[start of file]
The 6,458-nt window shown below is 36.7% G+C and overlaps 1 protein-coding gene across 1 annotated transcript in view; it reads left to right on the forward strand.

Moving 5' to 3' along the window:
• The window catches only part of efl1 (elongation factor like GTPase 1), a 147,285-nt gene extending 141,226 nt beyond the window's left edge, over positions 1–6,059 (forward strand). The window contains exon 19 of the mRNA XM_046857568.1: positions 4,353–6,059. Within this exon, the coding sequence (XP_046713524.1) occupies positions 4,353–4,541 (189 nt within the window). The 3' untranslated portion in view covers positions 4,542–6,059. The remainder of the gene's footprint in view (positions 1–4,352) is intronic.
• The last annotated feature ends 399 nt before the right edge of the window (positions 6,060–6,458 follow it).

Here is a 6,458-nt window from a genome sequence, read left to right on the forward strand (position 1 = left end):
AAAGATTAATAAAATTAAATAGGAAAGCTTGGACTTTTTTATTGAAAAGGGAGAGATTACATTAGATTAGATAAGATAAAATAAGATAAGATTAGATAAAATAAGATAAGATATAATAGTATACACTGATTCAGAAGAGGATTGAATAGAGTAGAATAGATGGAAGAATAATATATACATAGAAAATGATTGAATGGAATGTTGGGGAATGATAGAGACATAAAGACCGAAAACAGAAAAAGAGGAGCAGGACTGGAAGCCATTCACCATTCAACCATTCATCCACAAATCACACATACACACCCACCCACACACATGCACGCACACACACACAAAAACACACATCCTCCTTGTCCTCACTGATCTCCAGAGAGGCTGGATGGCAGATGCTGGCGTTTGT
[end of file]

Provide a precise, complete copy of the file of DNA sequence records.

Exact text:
The 6,458-nt window shown below is 36.7% G+C and overlaps 1 protein-coding gene across 1 annotated transcript in view; it reads left to right on the forward strand.

Moving 5' to 3' along the window:
• The window catches only part of efl1 (elongation factor like GTPase 1), a 147,285-nt gene extending 141,226 nt beyond the window's left edge, over positions 1–6,059 (forward strand). The window contains exon 19 of the mRNA XM_046857568.1: positions 4,353–6,059. Within this exon, the coding sequence (XP_046713524.1) occupies positions 4,353–4,541 (189 nt within the window). The 3' untranslated portion in view covers positions 4,542–6,059. The remainder of the gene's footprint in view (positions 1–4,352) is intronic.
• The last annotated feature ends 399 nt before the right edge of the window (positions 6,060–6,458 follow it).

Here is a 6,458-nt window from a genome sequence, read left to right on the forward strand (position 1 = left end):
AAAGATTAATAAAATTAAATAGGAAAGCTTGGACTTTTTTATTGAAAAGGGAGAGATTACATTAGATTAGATAAGATAAAATAAGATAAGATTAGATAAAATAAGATAAGATATAATAGTATACACTGATTCAGAAGAGGATTGAATAGAGTAGAATAGATGGAAGAATAATATATACATAGAAAATGATTGAATGGAATGTTGGGGAATGATAGAGACATAAAGACCGAAAACAGAAAAAGAGGAGCAGGACTGGAAGCCATTCACCATTCAACCATTCATCCACAAATCACACATACACACCCACCCACACACATGCACGCACACACACACAAAAACACACATCCTCCTTGTCCTCACTGATCTCCAGAGAGGCTGGATGGCAGATGCTGGCGTTTGT